The Evolution of America’s Beloved Ice Cream

America has a long-standing love affair with ice cream. It is the go-to treat for celebrations, consolation after a tough day, and healing after a heartbreak. Ice cream has become an integral part of our lives, and it’s no surprise that it consistently ranks as one of America’s favorite desserts.

According to the U.S. Census Bureau, the average American consumes a whopping 23 gallons of ice cream each year. While classic vanilla remains the most popular flavor, a recent study revealed that Americans are branching out and embracing flavors like moose tracks, rocky road, coffee, birthday cake, and green tea.

If you’re a food enthusiast who loves interesting facts and trivia, you’re likely curious about the origins of ice cream, the battle between gelato and ice cream, and the ice cream traditions around the world. One burning question for many is: who invented ice cream?

While the true origin of ice cream is difficult to trace, historians believe that ancient civilizations found ways to obtain ice to cool their food. In the ancient world, people would collect ice from natural sources, high up in the mountains or by evaporation in desert regions like Ancient Egypt. However, it wasn’t until the Persians invented a method of artificial refrigeration in the form of a pyramidal structure called a yakhchal that ice cream began to resemble the treat we know today.

The influence of ice cream eventually spread to Europe through Moorish culture after the Crusades. It was during the Age of Exploration that ice cream made its debut in the Americas. Spanish colonizers brought ingredients like chocolate and vanilla from Mexico, while French aristocrats and the English further refined the frozen dessert using milk, cream, and various flavors.

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Ice cream became a sensation in 18th century Europe, and even wealthy American colonists had access to it. Figures like George Washington and Thomas Jefferson imported ice cream-making pots from Europe, and Jefferson’s love for ice cream helped popularize it in the country.

While Thomas Jefferson is often associated with the introduction of ice cream to America, the true pioneers of its production were chefs like James Hemings, Augustus Jackson, and Honoré Julien. James Hemings, Jefferson’s enslaved chef, returned from France with recipes for vanilla ice cream, macaroni and cheese, and whipped cream. Augustus Jackson, a free Black man from Philadelphia, is credited with revolutionizing ice cream production by developing the modern manufacturing method. His technique involved adding salt to ice, which lowered and controlled the temperature.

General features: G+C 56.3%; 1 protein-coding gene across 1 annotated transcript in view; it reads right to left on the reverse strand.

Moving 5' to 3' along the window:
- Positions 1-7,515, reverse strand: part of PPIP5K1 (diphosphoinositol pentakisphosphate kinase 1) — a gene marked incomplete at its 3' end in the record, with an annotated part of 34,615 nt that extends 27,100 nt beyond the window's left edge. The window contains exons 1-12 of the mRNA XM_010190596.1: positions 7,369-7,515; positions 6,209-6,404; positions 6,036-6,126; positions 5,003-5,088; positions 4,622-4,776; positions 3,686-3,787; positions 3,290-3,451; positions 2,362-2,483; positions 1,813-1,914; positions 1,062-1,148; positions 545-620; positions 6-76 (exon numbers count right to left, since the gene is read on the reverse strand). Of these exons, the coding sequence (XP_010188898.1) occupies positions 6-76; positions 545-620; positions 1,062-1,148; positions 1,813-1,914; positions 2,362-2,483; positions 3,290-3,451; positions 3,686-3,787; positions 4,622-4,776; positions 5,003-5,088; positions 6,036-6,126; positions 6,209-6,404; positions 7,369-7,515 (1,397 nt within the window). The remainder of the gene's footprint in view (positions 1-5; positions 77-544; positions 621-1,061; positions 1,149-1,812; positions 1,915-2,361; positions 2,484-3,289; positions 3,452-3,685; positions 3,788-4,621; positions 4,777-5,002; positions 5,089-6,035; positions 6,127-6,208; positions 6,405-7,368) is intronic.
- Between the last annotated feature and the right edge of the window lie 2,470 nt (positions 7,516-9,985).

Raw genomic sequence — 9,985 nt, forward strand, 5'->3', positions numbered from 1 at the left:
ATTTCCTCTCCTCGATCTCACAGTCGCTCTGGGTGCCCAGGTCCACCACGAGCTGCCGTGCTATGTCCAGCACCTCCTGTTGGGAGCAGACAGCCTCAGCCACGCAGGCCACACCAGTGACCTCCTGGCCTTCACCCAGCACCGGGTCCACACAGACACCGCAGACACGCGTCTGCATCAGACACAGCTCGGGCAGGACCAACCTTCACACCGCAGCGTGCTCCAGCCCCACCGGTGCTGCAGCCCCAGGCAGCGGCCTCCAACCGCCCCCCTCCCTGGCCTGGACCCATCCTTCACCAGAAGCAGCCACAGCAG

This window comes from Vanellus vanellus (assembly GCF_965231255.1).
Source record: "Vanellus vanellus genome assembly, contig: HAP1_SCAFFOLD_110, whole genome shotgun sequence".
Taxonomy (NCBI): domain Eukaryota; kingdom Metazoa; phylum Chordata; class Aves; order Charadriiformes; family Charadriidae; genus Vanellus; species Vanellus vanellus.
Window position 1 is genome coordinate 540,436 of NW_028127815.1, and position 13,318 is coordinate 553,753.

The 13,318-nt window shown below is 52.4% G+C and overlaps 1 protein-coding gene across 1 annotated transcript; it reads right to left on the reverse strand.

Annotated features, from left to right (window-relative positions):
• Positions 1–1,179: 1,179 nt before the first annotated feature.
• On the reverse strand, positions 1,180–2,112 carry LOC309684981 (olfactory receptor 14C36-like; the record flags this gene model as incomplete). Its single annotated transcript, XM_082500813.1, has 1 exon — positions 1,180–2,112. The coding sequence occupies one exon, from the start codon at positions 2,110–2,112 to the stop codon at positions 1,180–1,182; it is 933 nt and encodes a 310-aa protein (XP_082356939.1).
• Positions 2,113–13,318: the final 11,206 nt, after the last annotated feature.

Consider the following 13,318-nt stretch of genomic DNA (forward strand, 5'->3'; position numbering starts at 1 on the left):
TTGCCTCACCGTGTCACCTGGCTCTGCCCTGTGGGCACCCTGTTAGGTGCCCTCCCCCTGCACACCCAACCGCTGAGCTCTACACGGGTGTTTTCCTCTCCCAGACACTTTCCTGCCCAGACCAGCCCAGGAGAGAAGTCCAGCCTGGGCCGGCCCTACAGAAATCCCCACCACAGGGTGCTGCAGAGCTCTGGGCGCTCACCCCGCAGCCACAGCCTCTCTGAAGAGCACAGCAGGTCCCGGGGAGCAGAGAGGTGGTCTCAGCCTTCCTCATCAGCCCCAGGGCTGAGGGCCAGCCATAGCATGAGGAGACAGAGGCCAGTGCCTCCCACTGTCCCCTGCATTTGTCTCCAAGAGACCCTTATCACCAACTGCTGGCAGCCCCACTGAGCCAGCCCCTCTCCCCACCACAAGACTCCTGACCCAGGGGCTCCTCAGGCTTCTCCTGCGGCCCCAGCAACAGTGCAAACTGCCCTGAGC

The popularity of ice cream continued to soar, and America’s oldest ice cream brand, Bassetts Ice Cream, began operation in Philadelphia in 1861. Ice cream’s journey didn’t stop there—soon after, the ice cream cone was accidentally invented, becoming the perfect vessel for enjoying this frozen delight.

While eggs are often included in ice cream recipes, not all varieties contain them. French chefs in the mid-1700s introduced frozen custard, which added egg yolks to the mix. The presence of eggs differentiates ice cream from frozen custard, according to regulations set by the Food and Drug Administration (FDA).

Now, let’s talk flavors. Even though it’s challenging to identify the first-ever flavor of ice cream, historians have found early mentions of ice and dairy desserts in China during the Tang dynasty (618-907 CE). However, the first modern flavor is believed to be chocolate, with a recipe dating back to 1692 in Naples, Italy.

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Vanilla, on the other hand, is often associated with Thomas Jefferson, who recorded the first-known ice cream recipe in America. His enslaved chef, James Hemings, is credited with perfecting the vanilla ice cream recipe. Butter pecan, strawberry, and many other flavors have unique stories and histories, but their origins remain elusive.

Ice cream’s popularity soared with the advent of artificial refrigeration, making it accessible to people of all socioeconomic backgrounds. Today, ice cream is available in countless flavors, served in ice cream shops, supermarkets, and even through ice cream trucks. It has become a staple in our lives, enjoyed on special occasions or as a simple pleasure after a long day.

Ice cream has solidified its place in the hearts of Americans. It has transcended its association with wealth and become a beloved treat that brings joy and comfort to all. So, the next time you scoop yourself a bowl of ice cream, remember the fascinating journey it has taken to become a cherished part of American culture.


  • Sarah Wassberg Johnson, food historian
  • Sarah Lohman, food historian and author of Eight Flavors: The Untold Story of American Cuisine
  • U.S. Census Bureau: “National Ice Cream Month and Day: July and July 18, 2021”
  • Instacart: “Instacart Scoops Up America’s ‘Flavorite’ Ice Cream in Every State”
  • Food and Drug Administration: “CFR – Code of Federal Regulations Title 21”
  • The Philadelphia Inquirer: “The ‘father of ice cream’ was a black Philadelphian who served in the White House. Or was he?”
  • Butter Pecan Podcast: “E5. Butter Pecan Ice Cream”
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